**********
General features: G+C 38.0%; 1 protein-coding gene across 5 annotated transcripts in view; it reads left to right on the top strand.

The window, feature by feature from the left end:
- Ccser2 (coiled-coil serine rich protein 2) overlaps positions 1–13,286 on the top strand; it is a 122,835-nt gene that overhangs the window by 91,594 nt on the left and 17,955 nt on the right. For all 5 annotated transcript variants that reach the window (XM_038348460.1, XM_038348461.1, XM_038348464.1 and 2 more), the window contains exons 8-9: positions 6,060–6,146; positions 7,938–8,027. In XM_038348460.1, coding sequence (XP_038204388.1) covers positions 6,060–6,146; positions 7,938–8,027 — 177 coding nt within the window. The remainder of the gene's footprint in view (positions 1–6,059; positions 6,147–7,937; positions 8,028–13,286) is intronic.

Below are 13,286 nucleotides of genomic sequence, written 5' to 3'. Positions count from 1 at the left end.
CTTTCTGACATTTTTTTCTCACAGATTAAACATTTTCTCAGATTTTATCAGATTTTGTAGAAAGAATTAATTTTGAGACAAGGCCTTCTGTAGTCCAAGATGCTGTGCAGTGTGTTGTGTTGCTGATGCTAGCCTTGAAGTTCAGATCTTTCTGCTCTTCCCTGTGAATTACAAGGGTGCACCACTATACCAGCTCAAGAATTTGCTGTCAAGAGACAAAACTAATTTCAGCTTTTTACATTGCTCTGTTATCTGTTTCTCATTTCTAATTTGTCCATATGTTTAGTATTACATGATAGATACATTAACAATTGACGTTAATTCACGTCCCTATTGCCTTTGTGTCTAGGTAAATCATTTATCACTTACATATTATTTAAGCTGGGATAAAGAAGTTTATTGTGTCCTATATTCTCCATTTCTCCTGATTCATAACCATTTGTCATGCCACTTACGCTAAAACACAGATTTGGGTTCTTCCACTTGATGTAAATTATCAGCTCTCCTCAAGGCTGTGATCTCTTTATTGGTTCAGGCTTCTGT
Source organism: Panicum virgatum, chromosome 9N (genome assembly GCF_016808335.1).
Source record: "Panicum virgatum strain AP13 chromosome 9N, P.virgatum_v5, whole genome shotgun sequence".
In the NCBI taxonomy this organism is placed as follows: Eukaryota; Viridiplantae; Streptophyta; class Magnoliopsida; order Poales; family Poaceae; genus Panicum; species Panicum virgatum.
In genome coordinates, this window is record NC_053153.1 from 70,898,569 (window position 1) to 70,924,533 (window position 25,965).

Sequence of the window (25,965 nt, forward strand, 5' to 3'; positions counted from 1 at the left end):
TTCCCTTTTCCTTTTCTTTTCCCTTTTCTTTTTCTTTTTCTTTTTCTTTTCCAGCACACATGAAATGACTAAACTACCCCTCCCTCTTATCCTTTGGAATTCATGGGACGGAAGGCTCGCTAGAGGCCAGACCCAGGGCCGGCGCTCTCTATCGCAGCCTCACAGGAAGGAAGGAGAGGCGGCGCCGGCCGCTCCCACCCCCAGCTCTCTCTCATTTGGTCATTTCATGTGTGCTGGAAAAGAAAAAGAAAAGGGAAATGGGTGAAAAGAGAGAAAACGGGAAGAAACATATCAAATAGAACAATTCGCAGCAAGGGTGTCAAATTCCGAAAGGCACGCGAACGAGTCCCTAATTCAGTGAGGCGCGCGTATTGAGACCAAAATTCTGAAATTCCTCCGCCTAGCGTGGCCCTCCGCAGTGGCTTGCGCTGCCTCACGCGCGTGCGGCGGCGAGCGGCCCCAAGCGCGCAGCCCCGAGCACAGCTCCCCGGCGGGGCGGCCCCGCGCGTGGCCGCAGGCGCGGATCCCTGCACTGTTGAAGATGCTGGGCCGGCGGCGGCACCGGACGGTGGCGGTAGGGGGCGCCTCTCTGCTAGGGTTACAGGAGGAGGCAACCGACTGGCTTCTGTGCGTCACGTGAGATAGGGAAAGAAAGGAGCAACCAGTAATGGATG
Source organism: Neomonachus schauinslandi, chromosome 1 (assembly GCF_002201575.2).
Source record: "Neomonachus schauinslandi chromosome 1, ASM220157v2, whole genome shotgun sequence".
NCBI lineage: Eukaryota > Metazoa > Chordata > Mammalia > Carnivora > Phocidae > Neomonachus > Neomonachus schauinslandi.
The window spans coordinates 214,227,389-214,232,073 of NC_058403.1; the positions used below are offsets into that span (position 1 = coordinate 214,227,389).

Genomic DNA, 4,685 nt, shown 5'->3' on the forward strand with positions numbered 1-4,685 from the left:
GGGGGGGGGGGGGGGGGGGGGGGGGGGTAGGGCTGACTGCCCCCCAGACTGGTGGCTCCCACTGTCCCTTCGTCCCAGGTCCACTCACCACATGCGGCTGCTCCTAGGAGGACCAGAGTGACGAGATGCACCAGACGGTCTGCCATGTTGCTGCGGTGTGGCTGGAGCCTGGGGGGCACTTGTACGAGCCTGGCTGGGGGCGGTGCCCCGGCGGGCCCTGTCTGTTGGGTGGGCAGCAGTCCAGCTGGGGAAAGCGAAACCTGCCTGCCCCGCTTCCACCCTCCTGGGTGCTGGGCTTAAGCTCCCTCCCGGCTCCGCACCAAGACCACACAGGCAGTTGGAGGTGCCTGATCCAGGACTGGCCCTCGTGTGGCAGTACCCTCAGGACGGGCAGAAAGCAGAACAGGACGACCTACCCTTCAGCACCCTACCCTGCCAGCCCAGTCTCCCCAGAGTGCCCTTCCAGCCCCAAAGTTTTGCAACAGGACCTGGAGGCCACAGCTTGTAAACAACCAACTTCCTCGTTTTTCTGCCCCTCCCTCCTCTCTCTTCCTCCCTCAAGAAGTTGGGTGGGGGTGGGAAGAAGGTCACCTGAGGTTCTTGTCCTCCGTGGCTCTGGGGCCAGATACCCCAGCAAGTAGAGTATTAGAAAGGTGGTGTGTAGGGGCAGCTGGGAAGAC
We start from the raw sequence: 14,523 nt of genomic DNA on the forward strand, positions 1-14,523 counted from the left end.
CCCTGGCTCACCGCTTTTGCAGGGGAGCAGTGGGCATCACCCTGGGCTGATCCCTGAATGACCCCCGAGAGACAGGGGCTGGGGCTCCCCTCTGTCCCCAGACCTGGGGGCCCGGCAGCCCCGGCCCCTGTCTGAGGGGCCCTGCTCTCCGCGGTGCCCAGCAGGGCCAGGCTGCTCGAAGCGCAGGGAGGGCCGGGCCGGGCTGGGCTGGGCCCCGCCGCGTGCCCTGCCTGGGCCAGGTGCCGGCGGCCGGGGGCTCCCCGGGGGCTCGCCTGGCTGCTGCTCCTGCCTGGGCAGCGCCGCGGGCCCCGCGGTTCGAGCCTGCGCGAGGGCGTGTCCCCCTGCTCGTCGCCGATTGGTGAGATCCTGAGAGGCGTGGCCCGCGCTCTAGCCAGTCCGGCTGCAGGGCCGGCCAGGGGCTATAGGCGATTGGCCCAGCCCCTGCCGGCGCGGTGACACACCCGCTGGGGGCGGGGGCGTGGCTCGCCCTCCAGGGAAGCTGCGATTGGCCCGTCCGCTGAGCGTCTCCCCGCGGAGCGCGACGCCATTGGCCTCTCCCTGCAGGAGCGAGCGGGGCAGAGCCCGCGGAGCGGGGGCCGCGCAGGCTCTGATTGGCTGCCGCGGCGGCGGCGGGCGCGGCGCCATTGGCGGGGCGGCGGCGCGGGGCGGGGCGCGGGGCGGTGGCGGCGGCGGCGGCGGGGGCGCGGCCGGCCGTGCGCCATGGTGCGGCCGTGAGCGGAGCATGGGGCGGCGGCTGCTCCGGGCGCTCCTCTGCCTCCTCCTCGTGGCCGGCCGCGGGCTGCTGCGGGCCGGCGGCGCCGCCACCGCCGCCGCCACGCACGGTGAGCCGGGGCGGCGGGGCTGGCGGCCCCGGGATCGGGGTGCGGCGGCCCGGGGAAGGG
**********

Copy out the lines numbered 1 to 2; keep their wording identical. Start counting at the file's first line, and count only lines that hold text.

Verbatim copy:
General features: G+C 38.0%; 1 protein-coding gene across 5 annotated transcripts in view; it reads left to right on the top strand.

The window, feature by feature from the left end: